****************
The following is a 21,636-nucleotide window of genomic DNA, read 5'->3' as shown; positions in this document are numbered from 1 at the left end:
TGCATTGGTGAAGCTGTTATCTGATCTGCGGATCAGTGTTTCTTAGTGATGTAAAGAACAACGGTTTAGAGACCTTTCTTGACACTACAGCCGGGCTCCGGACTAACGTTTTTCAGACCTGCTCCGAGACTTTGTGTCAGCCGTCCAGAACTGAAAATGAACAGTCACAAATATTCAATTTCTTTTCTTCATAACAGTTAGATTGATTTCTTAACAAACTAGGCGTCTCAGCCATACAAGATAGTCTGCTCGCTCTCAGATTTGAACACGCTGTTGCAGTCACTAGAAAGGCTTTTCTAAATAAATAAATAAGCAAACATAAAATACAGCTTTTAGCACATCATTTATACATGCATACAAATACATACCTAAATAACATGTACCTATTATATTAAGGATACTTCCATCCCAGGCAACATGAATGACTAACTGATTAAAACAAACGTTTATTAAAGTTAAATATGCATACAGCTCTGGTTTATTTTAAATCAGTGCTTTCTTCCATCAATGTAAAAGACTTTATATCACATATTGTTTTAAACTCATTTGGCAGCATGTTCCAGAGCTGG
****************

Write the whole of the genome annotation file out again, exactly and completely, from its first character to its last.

The following is a 21,636-nucleotide window of genomic DNA, read 5'->3' as shown; positions in this document are numbered from 1 at the left end:
TGCATTGGTGAAGCTGTTATCTGATCTGCGGATCAGTGTTTCTTAGTGATGTAAAGAACAACGGTTTAGAGACCTTTCTTGACACTACAGCCGGGCTCCGGACTAACGTTTTTCAGACCTGCTCCGAGACTTTGTGTCAGCCGTCCAGAACTGAAAATGAACAGTCACAAATATTCAATTTCTTTTCTTCATAACAGTTAGATTGATTTCTTAACAAACTAGGCGTCTCAGCCATACAAGATAGTCTGCTCGCTCTCAGATTTGAACACGCTGTTGCAGTCACTAGAAAGGCTTTTCTAAATAAATAAATAAGCAAACATAAAATACAGCTTTTAGCACATCATTTATACATGCATACAAATACATACCTAAATAACATGTACCTATTATATTAAGGATACTTCCATCCCAGGCAACATGAATGACTAACTGATTAAAACAAACGTTTATTAAAGTTAAATATGCATACAGCTCTGGTTTATTTTAAATCAGTGCTTTCTTCCATCAATGTAAAAGACTTTATATCACATATTGTTTTAAACTCATTTGGCAGCATGTTCCAGAGCTGG